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Mediterranean Diet and Naltrexone/Bupropion Treatment for Weight Loss in Overweight and Obese Breast Cancer Survivors and Non-Cancer Participants: A Pilot Randomized Controlled Trial

Authors
  • Cho, A-Ra1
  • Choi, Won-Jun2
  • Kwon, Yu-Jin1
  • Lee, Hye Sun3
  • Ahn, Sung Gwe4
  • Lee, Ji-Won4
  • 1 Yong-in Severance Hospital, Yonsei University College of Medicine, Yong‑in, 16995
  • 2 Yonsei University, Seoul, 03722
  • 3 Yonsei University College of Medicine, Seoul, 06273
  • 4 Gangnam Severance Hospital, Yonsei University College of Medicine, Seoul, 06273
Type
Published Article
Journal
Diabetes Metabolic Syndrome and Obesity Targets and Therapy
Publisher
Dove Medical Press
Publication Date
Sep 29, 2020
Volume
13
Pages
3325–3335
Identifiers
DOI: 10.2147/DMSO.S269237
PMID: 33061494
PMCID: PMC7532917
Source
PubMed Central
Keywords
License
Green

Abstract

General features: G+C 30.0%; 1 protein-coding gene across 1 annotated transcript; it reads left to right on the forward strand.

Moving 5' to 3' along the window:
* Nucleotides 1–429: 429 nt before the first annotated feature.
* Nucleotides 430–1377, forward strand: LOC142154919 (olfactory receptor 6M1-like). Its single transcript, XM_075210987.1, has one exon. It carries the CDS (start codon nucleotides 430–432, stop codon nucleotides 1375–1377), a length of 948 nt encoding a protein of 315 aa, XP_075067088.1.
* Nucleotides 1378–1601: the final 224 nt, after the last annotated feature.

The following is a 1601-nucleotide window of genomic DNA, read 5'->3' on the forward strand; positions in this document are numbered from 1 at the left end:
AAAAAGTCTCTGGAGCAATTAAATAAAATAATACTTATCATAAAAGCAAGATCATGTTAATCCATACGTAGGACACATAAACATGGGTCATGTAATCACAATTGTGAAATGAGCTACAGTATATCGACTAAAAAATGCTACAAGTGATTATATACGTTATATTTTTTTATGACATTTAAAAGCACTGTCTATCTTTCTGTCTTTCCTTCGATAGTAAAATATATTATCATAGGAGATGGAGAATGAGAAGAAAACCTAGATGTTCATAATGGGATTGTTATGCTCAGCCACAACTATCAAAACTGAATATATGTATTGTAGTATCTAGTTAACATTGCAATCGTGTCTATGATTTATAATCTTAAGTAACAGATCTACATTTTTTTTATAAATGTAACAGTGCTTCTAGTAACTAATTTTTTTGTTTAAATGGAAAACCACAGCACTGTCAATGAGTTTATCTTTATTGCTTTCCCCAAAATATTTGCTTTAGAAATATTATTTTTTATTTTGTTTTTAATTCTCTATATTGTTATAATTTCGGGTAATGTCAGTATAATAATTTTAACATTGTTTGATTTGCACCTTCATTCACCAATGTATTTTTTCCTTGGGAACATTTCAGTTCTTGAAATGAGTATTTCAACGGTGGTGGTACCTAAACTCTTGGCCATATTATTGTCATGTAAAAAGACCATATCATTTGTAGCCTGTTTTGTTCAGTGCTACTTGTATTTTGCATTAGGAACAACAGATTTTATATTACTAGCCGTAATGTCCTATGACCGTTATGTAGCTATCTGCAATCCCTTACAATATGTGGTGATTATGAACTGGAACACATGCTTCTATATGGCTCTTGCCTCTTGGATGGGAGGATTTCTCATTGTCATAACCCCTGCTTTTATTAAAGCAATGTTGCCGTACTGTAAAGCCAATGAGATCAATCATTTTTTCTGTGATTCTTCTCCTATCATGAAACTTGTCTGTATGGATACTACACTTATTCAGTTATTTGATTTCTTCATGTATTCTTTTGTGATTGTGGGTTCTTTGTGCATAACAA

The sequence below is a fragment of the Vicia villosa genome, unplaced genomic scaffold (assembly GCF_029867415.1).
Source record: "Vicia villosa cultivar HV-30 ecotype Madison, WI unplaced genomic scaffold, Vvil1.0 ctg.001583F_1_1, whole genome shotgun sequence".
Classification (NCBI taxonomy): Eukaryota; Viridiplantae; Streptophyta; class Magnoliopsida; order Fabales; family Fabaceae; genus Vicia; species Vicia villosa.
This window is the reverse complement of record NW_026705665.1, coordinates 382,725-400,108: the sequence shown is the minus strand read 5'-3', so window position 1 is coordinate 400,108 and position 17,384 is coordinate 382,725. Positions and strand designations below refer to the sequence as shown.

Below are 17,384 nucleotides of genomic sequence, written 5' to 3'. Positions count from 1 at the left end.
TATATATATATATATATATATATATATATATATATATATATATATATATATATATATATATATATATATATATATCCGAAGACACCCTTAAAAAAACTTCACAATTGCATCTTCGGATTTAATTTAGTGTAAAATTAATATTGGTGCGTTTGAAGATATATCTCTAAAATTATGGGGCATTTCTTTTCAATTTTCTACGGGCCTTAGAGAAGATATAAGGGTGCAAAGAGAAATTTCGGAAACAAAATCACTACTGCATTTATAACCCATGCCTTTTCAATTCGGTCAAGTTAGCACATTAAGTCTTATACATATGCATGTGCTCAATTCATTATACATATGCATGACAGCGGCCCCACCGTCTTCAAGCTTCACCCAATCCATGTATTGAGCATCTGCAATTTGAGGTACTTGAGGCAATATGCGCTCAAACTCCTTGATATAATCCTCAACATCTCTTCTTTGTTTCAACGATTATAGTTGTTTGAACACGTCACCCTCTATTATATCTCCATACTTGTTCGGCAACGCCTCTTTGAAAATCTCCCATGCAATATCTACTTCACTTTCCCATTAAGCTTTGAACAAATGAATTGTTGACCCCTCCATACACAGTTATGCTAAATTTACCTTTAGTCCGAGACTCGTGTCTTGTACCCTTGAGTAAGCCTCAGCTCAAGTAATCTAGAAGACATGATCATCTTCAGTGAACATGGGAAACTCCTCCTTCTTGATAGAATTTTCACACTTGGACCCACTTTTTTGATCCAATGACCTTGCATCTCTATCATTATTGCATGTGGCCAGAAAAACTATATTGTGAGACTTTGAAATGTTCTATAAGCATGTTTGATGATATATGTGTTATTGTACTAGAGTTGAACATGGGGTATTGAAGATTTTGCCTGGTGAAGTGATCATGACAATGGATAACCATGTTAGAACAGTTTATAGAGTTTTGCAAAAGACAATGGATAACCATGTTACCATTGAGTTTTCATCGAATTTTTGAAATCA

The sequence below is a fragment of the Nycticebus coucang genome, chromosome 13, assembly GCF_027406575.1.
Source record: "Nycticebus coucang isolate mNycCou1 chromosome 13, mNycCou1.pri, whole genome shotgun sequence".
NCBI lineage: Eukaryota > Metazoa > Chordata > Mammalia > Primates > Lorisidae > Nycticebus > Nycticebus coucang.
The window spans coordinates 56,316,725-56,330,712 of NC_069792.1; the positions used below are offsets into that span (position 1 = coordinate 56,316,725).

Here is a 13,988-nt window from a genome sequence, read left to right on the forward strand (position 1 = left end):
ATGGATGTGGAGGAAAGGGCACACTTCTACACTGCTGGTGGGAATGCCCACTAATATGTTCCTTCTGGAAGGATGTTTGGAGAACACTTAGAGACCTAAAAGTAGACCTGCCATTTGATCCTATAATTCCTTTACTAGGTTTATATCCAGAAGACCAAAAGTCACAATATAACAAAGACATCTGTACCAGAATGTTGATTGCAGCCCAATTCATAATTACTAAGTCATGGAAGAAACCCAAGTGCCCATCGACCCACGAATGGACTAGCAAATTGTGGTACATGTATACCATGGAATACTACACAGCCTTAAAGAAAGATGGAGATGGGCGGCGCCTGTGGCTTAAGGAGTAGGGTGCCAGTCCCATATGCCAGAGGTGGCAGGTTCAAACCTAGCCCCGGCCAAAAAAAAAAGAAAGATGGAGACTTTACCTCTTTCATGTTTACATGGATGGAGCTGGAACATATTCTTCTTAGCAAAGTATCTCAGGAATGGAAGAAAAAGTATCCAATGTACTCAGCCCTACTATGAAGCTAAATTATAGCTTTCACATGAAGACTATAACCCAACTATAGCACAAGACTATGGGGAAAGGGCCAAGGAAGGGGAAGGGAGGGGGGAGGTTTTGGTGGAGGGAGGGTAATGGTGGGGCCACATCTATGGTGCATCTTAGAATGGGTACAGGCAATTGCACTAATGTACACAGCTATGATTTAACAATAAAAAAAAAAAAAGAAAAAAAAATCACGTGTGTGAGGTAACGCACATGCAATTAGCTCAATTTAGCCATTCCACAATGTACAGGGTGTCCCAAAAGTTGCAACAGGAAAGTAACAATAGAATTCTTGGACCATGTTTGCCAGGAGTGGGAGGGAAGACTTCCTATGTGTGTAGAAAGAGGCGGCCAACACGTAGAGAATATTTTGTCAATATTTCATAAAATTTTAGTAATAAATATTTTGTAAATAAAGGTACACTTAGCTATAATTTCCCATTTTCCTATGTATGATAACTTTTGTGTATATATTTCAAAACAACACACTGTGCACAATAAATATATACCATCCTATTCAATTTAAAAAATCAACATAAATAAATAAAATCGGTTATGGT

Introduction The objective of this pilot randomized controlled trial was to investigate the combined effect of a Mediterranean diet and naltrexone/bupropion treatment on body weight, metabolic parameters, and quality of life in overweight or obese breast cancer survivors. Methods Forty-four breast cancer survivors were randomly assigned to receive the Mediterranean diet plus naltrexone/bupropion medication (breast cancer survivor MeDiet+NB group) or the Mediterranean diet alone (breast cancer survivor MeDiet-only group). Twenty-eight age-matched non-cancer patients were instructed to consume the Mediterranean diet plus naltrexone/bupropion medication (non-cancer MeDiet+NB group). After the 8-week intervention, changes in body weight, metabolic parameters, nutrient intake, and quality of life of the three groups were assessed. Results Significant weight loss of 2.8 kg was noted for the breast cancer survivor MeDiet+NB group, 1.8 kg for the breast cancer survivor MeDiet-only group, and 2.5 kg for the non-cancer MeDiet+NB group after 8 weeks ( P < 0.05 versus baseline by Wilcoxon’s signed-rank test). All three groups also exhibited significantly lower fasting glucose, insulin, and homeostasis model assessment of insulin resistance levels ( P < 0.05). Quality of life as assessed by self-reported questionnaires showed improvement in all participants ( P < 0.05). However, there were no significant differences of changes in body weights, metabolic parameters, and quality of life among the three groups or between the MeDiet+NB and MeDiet-only groups. Conclusion We found that the Mediterranean diet, with or without naltrexone/bupropion treatment, facilitates weight loss, improves metabolic parameters, and increases quality of life. The combination of the Mediterranean diet with naltrexone/bupropion treatment did not produce superior changes when compared to the Mediterranean diet alone. Trial Registration This trial was retrospectively registered on 10 July 2018 as NCT03581630 at ClinicalTrials.gov ( https://clinicaltrials.gov/ct2/show/NCT03581630 ).

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